Measuring Total Output and Income

Read this chapter, to learn about measuring domestic output, and attempt the "Try It" exercises. The material in this chapter concentrates on the four components of GDP: consumption, investment, government purchases, and net exports. Pay attention to the definition of these components as it may differ from your expectations. For example, note that Investment does not refer to the common knowledge definition of investment as in the trading of stock and bonds. Instead, the Investment component refers mainly to the purchase of physical machinery and equipment needed in the production of goods and services. You will revisit certain sections of the chapter later in this unit.

6.1 Measuring Total Output


  1. Define gross domestic product and its four major spending components and illustrate the various flows using the circular flow model.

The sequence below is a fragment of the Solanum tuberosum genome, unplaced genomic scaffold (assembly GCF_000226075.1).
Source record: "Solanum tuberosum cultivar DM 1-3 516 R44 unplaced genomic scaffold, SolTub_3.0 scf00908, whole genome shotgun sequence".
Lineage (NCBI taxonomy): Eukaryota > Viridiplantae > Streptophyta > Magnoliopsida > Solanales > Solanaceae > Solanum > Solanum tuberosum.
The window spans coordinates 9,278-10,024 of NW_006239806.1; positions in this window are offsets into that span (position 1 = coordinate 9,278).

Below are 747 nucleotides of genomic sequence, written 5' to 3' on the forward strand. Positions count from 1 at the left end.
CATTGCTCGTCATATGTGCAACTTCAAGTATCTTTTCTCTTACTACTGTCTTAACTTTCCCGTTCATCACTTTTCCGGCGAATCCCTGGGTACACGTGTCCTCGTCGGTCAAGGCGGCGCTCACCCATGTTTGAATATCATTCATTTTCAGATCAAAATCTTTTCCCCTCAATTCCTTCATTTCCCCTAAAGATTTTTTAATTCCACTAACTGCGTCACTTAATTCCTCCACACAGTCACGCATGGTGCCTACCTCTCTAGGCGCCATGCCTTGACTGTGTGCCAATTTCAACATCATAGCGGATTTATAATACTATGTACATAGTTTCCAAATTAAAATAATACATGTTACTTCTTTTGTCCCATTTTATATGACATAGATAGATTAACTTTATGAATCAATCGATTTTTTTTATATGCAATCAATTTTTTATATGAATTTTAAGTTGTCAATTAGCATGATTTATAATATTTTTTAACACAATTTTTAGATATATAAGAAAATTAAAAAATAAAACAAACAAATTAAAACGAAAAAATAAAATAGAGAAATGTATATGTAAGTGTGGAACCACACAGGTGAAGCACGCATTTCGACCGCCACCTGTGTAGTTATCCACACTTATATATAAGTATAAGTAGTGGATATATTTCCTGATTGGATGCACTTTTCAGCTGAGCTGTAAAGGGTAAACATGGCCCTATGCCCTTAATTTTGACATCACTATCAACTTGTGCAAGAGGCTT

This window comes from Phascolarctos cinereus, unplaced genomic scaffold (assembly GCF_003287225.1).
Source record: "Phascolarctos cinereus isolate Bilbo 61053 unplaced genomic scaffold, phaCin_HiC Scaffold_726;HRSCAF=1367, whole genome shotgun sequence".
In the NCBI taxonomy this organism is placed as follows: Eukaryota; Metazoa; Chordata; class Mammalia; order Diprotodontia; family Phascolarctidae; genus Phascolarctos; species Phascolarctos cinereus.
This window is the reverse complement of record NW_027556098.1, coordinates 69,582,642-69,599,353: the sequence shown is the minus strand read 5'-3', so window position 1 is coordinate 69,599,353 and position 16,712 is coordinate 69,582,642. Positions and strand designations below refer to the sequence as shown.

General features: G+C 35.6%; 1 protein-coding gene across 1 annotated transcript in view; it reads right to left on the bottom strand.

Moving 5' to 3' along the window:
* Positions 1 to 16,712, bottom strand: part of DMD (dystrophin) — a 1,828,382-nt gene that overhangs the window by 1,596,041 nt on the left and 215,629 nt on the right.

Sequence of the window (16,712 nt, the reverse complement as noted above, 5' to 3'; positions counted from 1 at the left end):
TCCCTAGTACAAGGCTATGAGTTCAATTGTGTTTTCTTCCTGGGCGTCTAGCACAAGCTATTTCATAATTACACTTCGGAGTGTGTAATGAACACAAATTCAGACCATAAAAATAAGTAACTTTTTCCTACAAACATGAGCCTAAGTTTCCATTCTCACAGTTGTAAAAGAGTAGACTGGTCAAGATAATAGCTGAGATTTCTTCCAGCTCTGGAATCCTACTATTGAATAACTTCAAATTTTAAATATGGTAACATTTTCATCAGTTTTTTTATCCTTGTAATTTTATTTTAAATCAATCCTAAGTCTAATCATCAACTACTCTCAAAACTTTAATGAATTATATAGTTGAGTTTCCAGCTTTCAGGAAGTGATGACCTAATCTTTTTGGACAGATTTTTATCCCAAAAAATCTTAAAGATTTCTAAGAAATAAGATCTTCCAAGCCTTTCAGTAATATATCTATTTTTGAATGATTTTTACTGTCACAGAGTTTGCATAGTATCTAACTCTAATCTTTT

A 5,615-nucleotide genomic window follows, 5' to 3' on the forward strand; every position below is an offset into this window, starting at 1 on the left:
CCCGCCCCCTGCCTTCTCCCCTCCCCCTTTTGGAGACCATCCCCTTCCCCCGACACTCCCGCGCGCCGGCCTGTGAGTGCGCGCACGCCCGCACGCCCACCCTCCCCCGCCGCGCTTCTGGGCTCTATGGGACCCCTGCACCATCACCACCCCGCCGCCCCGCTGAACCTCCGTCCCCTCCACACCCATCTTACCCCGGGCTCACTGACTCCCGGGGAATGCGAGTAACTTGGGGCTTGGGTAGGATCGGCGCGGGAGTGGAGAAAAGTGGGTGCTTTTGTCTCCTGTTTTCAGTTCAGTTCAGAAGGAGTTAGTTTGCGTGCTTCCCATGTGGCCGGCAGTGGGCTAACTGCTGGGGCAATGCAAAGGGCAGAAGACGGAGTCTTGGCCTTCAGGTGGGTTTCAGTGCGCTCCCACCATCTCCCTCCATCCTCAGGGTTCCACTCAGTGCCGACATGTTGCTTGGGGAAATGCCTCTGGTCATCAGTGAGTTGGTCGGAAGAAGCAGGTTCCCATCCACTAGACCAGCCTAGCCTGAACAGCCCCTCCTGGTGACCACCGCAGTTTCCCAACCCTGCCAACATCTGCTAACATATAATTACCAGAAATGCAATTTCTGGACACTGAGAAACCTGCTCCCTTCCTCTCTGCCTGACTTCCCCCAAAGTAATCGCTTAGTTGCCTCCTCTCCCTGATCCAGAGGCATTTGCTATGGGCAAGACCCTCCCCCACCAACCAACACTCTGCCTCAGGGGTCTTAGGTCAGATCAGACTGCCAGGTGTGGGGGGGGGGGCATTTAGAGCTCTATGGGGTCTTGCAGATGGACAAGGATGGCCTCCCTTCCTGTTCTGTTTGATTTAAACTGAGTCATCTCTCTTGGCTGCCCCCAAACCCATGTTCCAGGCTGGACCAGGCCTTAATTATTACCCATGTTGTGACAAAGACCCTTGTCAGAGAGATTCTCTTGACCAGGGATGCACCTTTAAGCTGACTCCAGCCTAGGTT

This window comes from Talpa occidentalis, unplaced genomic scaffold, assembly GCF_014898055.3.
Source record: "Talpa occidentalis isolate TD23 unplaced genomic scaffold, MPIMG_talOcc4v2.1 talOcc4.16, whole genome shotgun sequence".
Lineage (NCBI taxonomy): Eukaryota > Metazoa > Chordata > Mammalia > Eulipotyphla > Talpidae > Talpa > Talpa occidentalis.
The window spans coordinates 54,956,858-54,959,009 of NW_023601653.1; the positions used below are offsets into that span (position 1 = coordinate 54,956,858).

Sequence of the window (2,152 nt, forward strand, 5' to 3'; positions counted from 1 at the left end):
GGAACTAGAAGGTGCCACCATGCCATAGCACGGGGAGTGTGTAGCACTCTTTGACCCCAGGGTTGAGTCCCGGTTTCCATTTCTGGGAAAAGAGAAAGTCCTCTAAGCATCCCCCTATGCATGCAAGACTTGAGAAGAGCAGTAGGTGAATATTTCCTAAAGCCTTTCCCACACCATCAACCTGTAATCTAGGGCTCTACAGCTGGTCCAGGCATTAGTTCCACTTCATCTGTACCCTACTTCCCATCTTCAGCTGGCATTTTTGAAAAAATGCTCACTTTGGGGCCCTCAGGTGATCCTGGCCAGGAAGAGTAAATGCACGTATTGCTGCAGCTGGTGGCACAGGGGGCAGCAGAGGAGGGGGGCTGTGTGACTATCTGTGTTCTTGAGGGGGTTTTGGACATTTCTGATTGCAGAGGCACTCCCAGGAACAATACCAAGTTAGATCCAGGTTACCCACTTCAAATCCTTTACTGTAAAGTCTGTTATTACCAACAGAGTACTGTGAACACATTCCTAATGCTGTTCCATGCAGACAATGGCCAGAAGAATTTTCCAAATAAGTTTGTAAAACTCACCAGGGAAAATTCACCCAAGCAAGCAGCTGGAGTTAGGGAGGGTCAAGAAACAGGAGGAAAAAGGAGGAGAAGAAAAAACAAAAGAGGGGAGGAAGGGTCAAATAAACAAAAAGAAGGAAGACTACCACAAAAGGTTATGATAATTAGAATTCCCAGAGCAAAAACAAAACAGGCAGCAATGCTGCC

2. Distinguish between measuring GDP as the sum of the values of final goods and services and as the sum of values added at each stage of production.
  3. Distinguish between gross domestic product and gross national product.

An economy produces a mind-boggling array of goods and services every year. For example, Domino's Pizza produces hundreds of millions of pizzas. The United States Steel Corporation, the nation's largest steel company, produces tens of millions of tons of steel. A small logging company in Colorado produces a couple million board feet of lumber. A university football team draws more than half a million fans to its home games. A pediatric nurse in Los Angeles delivers hundreds of babies and takes care of several hundred additional patients. A list of all the goods and services an economy produces in any year would be virtually endless.

So - what kind of year is the year we are looking at? We would not get very far trying to wade through a list of all the goods and services produced that year. It is helpful to have instead a single number that measures total output in the economy; that number is GDP.